Enormous Sunspot Could Lead to Solar Flares
The largest sunspot seen in years has appeared on the surface of the sun, and scientists say it could generate solar flares whose effects are visible on Earth.
The sunspot cluster - shaped a little like the islands of Hawaii - is much larger than Earth. It measures 100,000 miles from end to end, while the diameter of the Earth is approximately 7,900 miles.
We on the surface are happily shielded by Earth's magnetic field and atmosphere, but sensitive electronics have, on occasion, been fried by solar radiation.
"We are going toward the peak of the solar cycle right now," said Lead Scientist for NASA's Living With a Star Program, Madhulika Guhathakurta. "It typically goes through an 11-year cycle in which the magnetic field in the sun goes from minimum to maximum. Right now, we're rising toward the maximum and during that time, the number of sunspots increases."
The placement of the sunspot cluster could mean solar flares directed toward Earth, but NASA says not to worry.
"Everyone is watching the sunspot because it has the potential to produce strong flares, but that doesn't necessarily mean we're going to have a severe magnetic storm," Guhathakurta said.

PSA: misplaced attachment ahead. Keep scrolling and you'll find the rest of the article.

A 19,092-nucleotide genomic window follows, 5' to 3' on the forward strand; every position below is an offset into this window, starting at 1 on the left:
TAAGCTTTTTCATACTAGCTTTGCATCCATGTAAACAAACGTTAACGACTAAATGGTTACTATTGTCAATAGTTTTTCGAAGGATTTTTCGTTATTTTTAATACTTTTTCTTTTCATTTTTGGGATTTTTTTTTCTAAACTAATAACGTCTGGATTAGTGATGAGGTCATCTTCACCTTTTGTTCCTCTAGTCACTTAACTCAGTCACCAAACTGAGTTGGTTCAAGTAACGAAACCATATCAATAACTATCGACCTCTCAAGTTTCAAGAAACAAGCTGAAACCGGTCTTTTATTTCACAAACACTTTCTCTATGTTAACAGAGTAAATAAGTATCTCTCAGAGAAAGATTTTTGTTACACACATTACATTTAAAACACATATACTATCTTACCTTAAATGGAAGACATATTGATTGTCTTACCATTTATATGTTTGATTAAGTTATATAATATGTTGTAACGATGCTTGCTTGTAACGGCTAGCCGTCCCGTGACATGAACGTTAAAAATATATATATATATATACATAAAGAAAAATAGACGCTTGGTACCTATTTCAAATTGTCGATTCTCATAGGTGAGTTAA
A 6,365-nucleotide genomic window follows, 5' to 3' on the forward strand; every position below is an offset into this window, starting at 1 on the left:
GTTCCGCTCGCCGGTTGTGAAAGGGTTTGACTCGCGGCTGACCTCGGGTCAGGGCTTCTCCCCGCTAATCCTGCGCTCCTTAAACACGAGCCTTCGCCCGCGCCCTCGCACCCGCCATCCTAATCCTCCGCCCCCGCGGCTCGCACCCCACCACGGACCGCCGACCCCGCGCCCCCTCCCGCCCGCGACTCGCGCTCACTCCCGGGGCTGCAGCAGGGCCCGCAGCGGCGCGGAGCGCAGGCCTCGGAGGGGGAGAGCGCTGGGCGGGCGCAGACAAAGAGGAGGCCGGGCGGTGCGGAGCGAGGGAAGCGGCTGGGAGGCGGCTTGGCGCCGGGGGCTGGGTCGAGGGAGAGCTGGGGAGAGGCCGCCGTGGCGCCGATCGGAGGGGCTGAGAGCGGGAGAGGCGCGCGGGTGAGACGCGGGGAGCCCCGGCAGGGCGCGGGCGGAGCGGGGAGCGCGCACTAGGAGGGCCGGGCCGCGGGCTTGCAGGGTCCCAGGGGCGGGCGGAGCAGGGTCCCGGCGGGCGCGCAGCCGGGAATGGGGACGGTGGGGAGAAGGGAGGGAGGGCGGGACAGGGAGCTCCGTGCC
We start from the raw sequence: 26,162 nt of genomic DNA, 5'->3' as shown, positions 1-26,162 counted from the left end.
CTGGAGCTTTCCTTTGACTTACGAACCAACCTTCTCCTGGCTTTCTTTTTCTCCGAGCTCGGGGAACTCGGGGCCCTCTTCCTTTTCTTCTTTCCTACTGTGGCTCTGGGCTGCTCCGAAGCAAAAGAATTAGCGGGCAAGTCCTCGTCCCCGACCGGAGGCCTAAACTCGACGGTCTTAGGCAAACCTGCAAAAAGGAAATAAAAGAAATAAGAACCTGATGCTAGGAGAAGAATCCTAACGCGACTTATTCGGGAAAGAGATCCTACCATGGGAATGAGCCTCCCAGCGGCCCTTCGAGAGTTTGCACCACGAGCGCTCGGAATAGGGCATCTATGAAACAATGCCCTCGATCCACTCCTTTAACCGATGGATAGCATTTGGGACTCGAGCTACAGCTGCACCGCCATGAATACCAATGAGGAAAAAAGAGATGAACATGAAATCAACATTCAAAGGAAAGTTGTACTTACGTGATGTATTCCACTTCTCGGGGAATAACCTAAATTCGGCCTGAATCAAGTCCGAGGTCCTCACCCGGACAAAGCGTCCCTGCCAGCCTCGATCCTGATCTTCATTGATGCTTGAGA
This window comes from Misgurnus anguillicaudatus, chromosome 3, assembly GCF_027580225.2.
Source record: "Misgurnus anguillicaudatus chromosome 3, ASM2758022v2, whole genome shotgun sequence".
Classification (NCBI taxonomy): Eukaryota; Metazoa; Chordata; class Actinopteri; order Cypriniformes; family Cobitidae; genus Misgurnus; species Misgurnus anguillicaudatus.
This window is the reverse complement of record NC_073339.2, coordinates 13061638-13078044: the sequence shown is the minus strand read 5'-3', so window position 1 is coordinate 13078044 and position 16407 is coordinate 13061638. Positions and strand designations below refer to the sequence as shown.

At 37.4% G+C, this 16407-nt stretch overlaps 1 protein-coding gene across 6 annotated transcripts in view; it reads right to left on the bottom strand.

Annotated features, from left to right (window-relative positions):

"We can't predict anything ahead of time," Guhathakurta said. "We have to wait for particles to arrive at a certain point where we have a spacecraft, and this measures the particles and the orientation of the magnetic field - that's when we'll know if the particles will penetrate through."
NOAA and NASA would then issue a forecast alert to notify people of the possibility of disruptions.
If particles penetrate through, they do have the potential to affect satellites, interfere with radio signals and, in the most severe situations, create voltage fluctuations in power grids. A 1989 power blackout in Quebec was later blamed on a solar storm, though there's been nothing comparable since.
But, Guhathakurta said, "There's really nothing to be afraid of. It's typically only electronics and machinery that are affected."